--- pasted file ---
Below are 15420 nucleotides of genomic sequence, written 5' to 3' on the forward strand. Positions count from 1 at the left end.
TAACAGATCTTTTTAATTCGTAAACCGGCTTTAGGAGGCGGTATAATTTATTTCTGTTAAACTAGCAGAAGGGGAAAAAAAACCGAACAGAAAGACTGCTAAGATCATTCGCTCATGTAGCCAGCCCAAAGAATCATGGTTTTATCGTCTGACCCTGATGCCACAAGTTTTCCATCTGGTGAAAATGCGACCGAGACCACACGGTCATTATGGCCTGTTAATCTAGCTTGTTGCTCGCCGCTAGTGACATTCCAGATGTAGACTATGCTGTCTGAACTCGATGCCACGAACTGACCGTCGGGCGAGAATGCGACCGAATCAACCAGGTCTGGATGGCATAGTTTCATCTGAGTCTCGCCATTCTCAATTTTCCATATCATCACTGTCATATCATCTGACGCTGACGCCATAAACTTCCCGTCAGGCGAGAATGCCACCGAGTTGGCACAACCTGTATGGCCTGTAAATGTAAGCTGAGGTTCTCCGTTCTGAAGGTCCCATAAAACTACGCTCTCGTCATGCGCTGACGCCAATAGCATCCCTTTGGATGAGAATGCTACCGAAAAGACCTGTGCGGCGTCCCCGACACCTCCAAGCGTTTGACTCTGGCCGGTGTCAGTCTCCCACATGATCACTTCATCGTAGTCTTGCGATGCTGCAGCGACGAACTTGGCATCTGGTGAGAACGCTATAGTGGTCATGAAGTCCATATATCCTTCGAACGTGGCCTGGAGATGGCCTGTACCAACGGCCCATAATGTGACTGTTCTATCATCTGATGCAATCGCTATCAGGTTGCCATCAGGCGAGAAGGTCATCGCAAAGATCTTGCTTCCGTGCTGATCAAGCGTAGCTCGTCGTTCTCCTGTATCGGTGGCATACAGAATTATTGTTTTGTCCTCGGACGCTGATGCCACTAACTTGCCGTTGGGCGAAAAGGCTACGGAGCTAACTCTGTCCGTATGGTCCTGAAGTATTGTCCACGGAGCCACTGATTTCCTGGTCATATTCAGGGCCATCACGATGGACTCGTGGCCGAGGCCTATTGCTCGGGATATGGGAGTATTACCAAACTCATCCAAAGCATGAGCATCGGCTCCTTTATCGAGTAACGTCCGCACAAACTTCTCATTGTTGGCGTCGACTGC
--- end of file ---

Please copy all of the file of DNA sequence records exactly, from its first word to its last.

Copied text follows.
Below are 15420 nucleotides of genomic sequence, written 5' to 3' on the forward strand. Positions count from 1 at the left end.
TAACAGATCTTTTTAATTCGTAAACCGGCTTTAGGAGGCGGTATAATTTATTTCTGTTAAACTAGCAGAAGGGGAAAAAAAACCGAACAGAAAGACTGCTAAGATCATTCGCTCATGTAGCCAGCCCAAAGAATCATGGTTTTATCGTCTGACCCTGATGCCACAAGTTTTCCATCTGGTGAAAATGCGACCGAGACCACACGGTCATTATGGCCTGTTAATCTAGCTTGTTGCTCGCCGCTAGTGACATTCCAGATGTAGACTATGCTGTCTGAACTCGATGCCACGAACTGACCGTCGGGCGAGAATGCGACCGAATCAACCAGGTCTGGATGGCATAGTTTCATCTGAGTCTCGCCATTCTCAATTTTCCATATCATCACTGTCATATCATCTGACGCTGACGCCATAAACTTCCCGTCAGGCGAGAATGCCACCGAGTTGGCACAACCTGTATGGCCTGTAAATGTAAGCTGAGGTTCTCCGTTCTGAAGGTCCCATAAAACTACGCTCTCGTCATGCGCTGACGCCAATAGCATCCCTTTGGATGAGAATGCTACCGAAAAGACCTGTGCGGCGTCCCCGACACCTCCAAGCGTTTGACTCTGGCCGGTGTCAGTCTCCCACATGATCACTTCATCGTAGTCTTGCGATGCTGCAGCGACGAACTTGGCATCTGGTGAGAACGCTATAGTGGTCATGAAGTCCATATATCCTTCGAACGTGGCCTGGAGATGGCCTGTACCAACGGCCCATAATGTGACTGTTCTATCATCTGATGCAATCGCTATCAGGTTGCCATCAGGCGAGAAGGTCATCGCAAAGATCTTGCTTCCGTGCTGATCAAGCGTAGCTCGTCGTTCTCCTGTATCGGTGGCATACAGAATTATTGTTTTGTCCTCGGACGCTGATGCCACTAACTTGCCGTTGGGCGAAAAGGCTACGGAGCTAACTCTGTCCGTATGGTCCTGAAGTATTGTCCACGGAGCCACTGATTTCCTGGTCATATTCAGGGCCATCACGATGGACTCGTGGCCGAGGCCTATTGCTCGGGATATGGGAGTATTACCAAACTCATCCAAAGCATGAGCATCGGCTCCTTTATCGAGTAACGTCCGCACAAACTTCTCATTGTTGGCGTCGACTGC